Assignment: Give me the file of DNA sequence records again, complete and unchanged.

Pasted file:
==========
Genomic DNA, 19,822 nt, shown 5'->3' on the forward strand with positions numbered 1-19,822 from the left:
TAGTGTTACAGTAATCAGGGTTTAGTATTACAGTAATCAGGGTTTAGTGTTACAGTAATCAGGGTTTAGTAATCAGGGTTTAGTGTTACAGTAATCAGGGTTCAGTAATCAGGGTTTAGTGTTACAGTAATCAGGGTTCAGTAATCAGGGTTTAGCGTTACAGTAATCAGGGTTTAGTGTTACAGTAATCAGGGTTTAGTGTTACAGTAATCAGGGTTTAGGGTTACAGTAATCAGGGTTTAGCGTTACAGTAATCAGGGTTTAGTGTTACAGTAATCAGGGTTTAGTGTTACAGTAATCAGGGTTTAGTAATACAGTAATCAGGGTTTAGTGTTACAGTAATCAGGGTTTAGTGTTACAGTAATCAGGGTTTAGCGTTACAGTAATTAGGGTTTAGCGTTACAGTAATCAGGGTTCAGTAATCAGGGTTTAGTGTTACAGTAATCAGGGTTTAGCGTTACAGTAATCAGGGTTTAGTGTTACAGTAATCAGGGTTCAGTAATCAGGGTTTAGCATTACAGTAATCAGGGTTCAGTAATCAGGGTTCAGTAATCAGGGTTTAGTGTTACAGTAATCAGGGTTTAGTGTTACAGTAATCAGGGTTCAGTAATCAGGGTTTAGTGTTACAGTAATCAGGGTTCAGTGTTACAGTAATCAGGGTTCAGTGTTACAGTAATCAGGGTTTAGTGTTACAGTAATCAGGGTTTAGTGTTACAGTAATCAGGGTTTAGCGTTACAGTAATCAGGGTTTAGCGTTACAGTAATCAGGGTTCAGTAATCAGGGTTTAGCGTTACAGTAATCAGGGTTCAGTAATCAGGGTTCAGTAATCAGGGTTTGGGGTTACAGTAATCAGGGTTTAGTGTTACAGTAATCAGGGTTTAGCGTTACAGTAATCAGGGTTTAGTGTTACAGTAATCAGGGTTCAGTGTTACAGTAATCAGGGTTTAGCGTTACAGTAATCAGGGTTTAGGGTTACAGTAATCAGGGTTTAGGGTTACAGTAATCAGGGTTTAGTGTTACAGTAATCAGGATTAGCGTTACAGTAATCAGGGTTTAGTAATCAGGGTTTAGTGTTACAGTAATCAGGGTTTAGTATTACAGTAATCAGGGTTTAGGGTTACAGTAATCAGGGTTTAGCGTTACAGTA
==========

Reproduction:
Genomic DNA, 19,822 nt, shown 5'->3' on the forward strand with positions numbered 1-19,822 from the left:
TAGTGTTACAGTAATCAGGGTTTAGTATTACAGTAATCAGGGTTTAGTGTTACAGTAATCAGGGTTTAGTAATCAGGGTTTAGTGTTACAGTAATCAGGGTTCAGTAATCAGGGTTTAGTGTTACAGTAATCAGGGTTCAGTAATCAGGGTTTAGCGTTACAGTAATCAGGGTTTAGTGTTACAGTAATCAGGGTTTAGTGTTACAGTAATCAGGGTTTAGGGTTACAGTAATCAGGGTTTAGCGTTACAGTAATCAGGGTTTAGTGTTACAGTAATCAGGGTTTAGTGTTACAGTAATCAGGGTTTAGTAATACAGTAATCAGGGTTTAGTGTTACAGTAATCAGGGTTTAGTGTTACAGTAATCAGGGTTTAGCGTTACAGTAATTAGGGTTTAGCGTTACAGTAATCAGGGTTCAGTAATCAGGGTTTAGTGTTACAGTAATCAGGGTTTAGCGTTACAGTAATCAGGGTTTAGTGTTACAGTAATCAGGGTTCAGTAATCAGGGTTTAGCATTACAGTAATCAGGGTTCAGTAATCAGGGTTCAGTAATCAGGGTTTAGTGTTACAGTAATCAGGGTTTAGTGTTACAGTAATCAGGGTTCAGTAATCAGGGTTTAGTGTTACAGTAATCAGGGTTCAGTGTTACAGTAATCAGGGTTCAGTGTTACAGTAATCAGGGTTTAGTGTTACAGTAATCAGGGTTTAGTGTTACAGTAATCAGGGTTTAGCGTTACAGTAATCAGGGTTTAGCGTTACAGTAATCAGGGTTCAGTAATCAGGGTTTAGCGTTACAGTAATCAGGGTTCAGTAATCAGGGTTCAGTAATCAGGGTTTGGGGTTACAGTAATCAGGGTTTAGTGTTACAGTAATCAGGGTTTAGCGTTACAGTAATCAGGGTTTAGTGTTACAGTAATCAGGGTTCAGTGTTACAGTAATCAGGGTTTAGCGTTACAGTAATCAGGGTTTAGGGTTACAGTAATCAGGGTTTAGGGTTACAGTAATCAGGGTTTAGTGTTACAGTAATCAGGATTAGCGTTACAGTAATCAGGGTTTAGTAATCAGGGTTTAGTGTTACAGTAATCAGGGTTTAGTATTACAGTAATCAGGGTTTAGGGTTACAGTAATCAGGGTTTAGCGTTACAGTA